Confronting the waves of hate

Glenn Wigham discusses the fight for LGBT+ rights in Russia and across Eastern Europe, the lessons which can be learned from socialist Cuba – and how they can be applied today.

Glenn Wigham, YCL LGBT+ Commission Chair and Vice Secretary of the London District

The rights and protections of LGBT+ people living in Europe have fluctuated in ways that coincide with elective governments, mass-movements and the rise of liberal politics. Progress since the 1960’s, led by LGBT+ movements through to the present day have reached many important milestones. Same-sex marriage is recognised across most of Europe and the Western world, as well as some countries now enshrining rights for gay adoption and transgender people in their laws. But these freedoms gradually erode the further into Eastern Europe you travel and across the border. Ongoing events in Russia, and more recently Poland, continue to demonstrate the rise in anti-gay rhetoric and the active persecution of LGBT+ people. 

Over the past decade, many Eastern Bloc countries have either failed to update their laws or have scrapped protections for LGBT+ people altogether. A report (conducted in May 2019) by the International Lesbian, Gay, Bisexual, Trans and Intersex Association (ILGA) discovered that this reversal of policy has led to the loss of many freedoms, such as Trans people unable to change their names or gender identity in Bulgaria and a lack of progress for social rights in countries such as Serbia and Kosovo. Another increasing worry is the rise in far-right poitical candidates, often with blatant anti-gay agendas, who appeal to the masses by scapegoating civil problems and social issues onto LGBT+ people. Many of these countries are religiously conservative and see homosexual lifestyles as undermining traditional family and societal values. Russia, Poland and Latvia are examples of countries that have been earmarked in an EU ranking of places with the worst human rights record for LGBT+ people.

So what forms of discrimination does this anti-gay sentiment take? 

LGBT+ people in Russia face discrimination in many ways – from street attacks and bullying to being barred from certain jobs and same-sex adoption. The idea of gay marriage in a land so venomous towards its LGBT+ citizens is a distant dream. In 2013, Vladimir Putin’s government drafted a law, approved unanimously by the state duma, which banned all forms of ‘gay propaganda’. Outlawing non-heteronormative television adverts, magazines, leaflets, nightclubs and gay events, this law “bans the promotion of non-traditional sexual relations to minors”. Seen by conservatives in Russia as a victory for morality and the concept of the nuclear/traditional family, the law has made life extremely difficult for young LGBT+ people in the country to access information on LGBT+ lives, sexual health services and advice lines that could save lives. Support for LGBT+ youth in colleges, universities and councils has been removed entirely, leaving an entire gay generation disenfranchised and alone.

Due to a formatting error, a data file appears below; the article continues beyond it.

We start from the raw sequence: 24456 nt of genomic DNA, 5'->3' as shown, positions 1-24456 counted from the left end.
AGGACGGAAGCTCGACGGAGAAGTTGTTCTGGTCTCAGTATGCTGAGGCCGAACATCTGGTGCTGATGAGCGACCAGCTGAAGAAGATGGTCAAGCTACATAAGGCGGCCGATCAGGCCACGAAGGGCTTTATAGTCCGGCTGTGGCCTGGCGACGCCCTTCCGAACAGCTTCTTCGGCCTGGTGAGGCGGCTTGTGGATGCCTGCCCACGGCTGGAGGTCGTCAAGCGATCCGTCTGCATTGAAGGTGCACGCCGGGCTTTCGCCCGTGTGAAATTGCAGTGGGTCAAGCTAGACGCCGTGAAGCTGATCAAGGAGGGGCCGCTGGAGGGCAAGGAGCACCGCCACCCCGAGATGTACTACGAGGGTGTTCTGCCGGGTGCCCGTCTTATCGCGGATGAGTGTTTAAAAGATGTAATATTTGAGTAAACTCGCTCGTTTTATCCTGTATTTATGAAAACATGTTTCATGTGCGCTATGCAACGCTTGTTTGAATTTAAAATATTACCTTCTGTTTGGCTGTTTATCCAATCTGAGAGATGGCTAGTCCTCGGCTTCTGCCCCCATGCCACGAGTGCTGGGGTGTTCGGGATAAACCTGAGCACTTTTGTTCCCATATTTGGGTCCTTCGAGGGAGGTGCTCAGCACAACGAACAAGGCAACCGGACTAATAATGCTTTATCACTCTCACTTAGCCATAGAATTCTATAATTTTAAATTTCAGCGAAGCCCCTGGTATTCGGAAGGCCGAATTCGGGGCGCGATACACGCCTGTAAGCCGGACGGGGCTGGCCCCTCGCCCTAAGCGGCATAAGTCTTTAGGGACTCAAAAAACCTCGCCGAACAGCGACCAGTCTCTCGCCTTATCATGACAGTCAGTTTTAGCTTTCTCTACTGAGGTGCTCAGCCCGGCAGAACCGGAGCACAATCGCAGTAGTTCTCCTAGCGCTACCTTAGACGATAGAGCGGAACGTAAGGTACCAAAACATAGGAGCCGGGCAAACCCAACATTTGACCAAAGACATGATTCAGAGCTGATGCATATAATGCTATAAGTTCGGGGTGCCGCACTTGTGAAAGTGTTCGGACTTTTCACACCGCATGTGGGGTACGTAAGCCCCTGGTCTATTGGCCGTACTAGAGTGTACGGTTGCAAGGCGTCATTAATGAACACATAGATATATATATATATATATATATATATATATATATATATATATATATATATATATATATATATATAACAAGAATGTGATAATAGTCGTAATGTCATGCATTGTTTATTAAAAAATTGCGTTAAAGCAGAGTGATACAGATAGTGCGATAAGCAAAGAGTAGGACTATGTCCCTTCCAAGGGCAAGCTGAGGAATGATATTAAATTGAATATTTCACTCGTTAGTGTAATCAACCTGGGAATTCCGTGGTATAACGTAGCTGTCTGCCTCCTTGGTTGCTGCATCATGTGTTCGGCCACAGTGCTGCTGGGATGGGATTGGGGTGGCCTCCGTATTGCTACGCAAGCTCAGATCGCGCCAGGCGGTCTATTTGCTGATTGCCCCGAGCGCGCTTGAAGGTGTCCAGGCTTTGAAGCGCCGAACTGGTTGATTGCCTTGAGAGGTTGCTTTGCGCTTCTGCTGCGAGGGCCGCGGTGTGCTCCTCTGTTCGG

The circumstances that created this law, and the anti-LGBT+ attitudes so prevalent across Russia can be traced back hundreds of years, from the religious teachings of Orthodox Christianity to the gradual criminalisation of LGBT+ lifestyles in the Soviet Union following the post-revolutionary 1917 Constitution. Rewritten by the Bolsheviks, the Constitution scrapped the Tsarist legal code, essentially decriminalising homosexuality. By 1922, the Communist government, rejecting ‘outdated’ ideology of family and class structure, created conditions that meant homosexual lifestyles and sexual science were actively researched, aiding LGBT+ emancipation.

In 1925, Dr. Grigorii Batkis, director of the Institute for Social Hygiene in Moscow, published ‘The Sexual Revolution in Russia, which stated that homosexuality was “perfectly natural” and should be legally and socially respected. Despite this progress, the USSR re-criminalised same-sex activity between men in 1933 with five years hard labour in prison. Homosexuality became a taboo subject; fear of discussing it or even acknowledging its existence was prevalent throughout the country, amongst the armed forces and in the corridors of the Kremlin. After Stalin’s death in 1953, Nikita Khrushchev’s liberalisation of certain aspects of Soviet life still didn’t address the persecution of LGBT+ people throughout Russia – anti-gay laws remained despite a minority of voices within the party calling for reviews into their effectiveness and suitability. A poll conducted in 1989 reported that homosexuals were the most hated group in Russian society and that 30 percent of those polled felt that homosexuals should be liquidated.